4. Identify some hidden or ignored opportunities at work and propose to your boss or higher-ups as an initiative that you want to shepherd. Make a plan and show the benefits to the organization, team, or to the customer by executing this on your own, outside your assigned work. Taking this approach also will require you to better manage your assigned work.
  5. Catch someone at work doing great things and write an email about their great work to their boss and others to give them visibility. You"ll get noticed by providing visibility and recognition to others. Also, this is free!
  6. Before any significant assignment of work to you, first discuss with your boss what will it mean to your career to deliver on this assignment. If the assignment is particularly challenging and is such that it will make a difference in the way how the business is conducted as a result, set some demands (in an appropriate way) with your boss, so that when you succeed you can hold your boss accountable for giving you what you initially asked. Most wait until it is completed to stake their claim. This approach rarely works because after all the hard work and delivery of what you promised the value of your work does not remain the same in the esteem of the beholders. You must extract this promise beforehand! Confirming in writing (from your end) generally cinches the deal.
  7. Identify some courses that will enhance your professional standing or leadership capability. Many HR departments often offer some courses and trainings. Others can be availed online or locally. Many companies often will fund your efforts to complete certain certifications in your line of work.
  8. Find opportunities to speak at conferences. These opportunities will provide you visibility outside your company and will increase your marketability.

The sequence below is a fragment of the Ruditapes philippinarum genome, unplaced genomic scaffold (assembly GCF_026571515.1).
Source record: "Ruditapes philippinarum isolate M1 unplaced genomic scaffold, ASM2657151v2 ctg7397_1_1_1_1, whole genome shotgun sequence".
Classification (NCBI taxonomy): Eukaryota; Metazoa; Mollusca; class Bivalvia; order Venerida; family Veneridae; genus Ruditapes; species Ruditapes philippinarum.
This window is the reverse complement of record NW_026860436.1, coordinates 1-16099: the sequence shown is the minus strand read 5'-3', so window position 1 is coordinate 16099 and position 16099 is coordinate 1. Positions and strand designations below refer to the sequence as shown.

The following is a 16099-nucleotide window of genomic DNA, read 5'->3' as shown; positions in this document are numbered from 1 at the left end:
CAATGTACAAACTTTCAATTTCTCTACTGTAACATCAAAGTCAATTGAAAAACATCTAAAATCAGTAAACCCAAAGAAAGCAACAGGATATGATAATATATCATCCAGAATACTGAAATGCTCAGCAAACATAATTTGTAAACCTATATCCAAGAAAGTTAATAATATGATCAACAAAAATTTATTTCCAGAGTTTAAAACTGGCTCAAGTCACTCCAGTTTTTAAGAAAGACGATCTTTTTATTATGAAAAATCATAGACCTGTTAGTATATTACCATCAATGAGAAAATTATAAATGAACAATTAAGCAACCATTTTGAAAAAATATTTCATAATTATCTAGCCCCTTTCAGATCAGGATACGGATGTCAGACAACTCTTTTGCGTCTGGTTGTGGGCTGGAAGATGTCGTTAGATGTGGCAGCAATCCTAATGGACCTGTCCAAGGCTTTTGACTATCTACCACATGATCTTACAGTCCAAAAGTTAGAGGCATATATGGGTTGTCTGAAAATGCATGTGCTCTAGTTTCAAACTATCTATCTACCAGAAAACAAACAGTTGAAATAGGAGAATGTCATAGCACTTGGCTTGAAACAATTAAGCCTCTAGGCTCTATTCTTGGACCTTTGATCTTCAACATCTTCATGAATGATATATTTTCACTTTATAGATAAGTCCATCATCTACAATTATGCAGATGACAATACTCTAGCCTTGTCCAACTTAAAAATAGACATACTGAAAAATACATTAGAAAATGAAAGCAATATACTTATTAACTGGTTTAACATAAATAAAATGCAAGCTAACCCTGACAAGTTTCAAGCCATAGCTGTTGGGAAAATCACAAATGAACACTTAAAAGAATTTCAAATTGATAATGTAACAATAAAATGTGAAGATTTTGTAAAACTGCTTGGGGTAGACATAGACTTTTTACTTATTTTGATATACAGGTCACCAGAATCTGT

9. Keep updating your rsum with your accomplishments, not just your assignments or responsibilities. Keep your LinkedIn Profile updated at all times and look for the numbers on your Home page that tell you how many people searched you and how many viewed your Profile.
  10. Find yourself a mentor and be a mentor to someone. Both ways are excellent avenues for professional growth.


Managing one"s career is not a spectators" sport. Take charge and learn how to stay in the driver"s seat when it comes to managing your own career! Stop being a jellyfish!

Good luck!

About Author
Dilip has distinguished himself as LinkedIn’s #1 career coach from among a global pool of over 1,000 peers ever since LinkedIn started ranking them professionally (LinkedIn selected 23 categories of professionals for this ranking and published this ranking from 2006 until 2012). Having worked with over 6,000 clients from all walks of professions and having worked with nearly the entire spectrum of age groups—from high-school graduates about to enter college to those in their 70s, not knowing what to do with their retirement—Dilip has developed a unique approach to bringing meaning to their professional and personal lives. Dilip’s professional success lies in his ability to codify what he has learned in his own varied life (he has changed careers four times and is currently in his fifth) and from those of his clients, and to apply the essence of that learning to each coaching situation.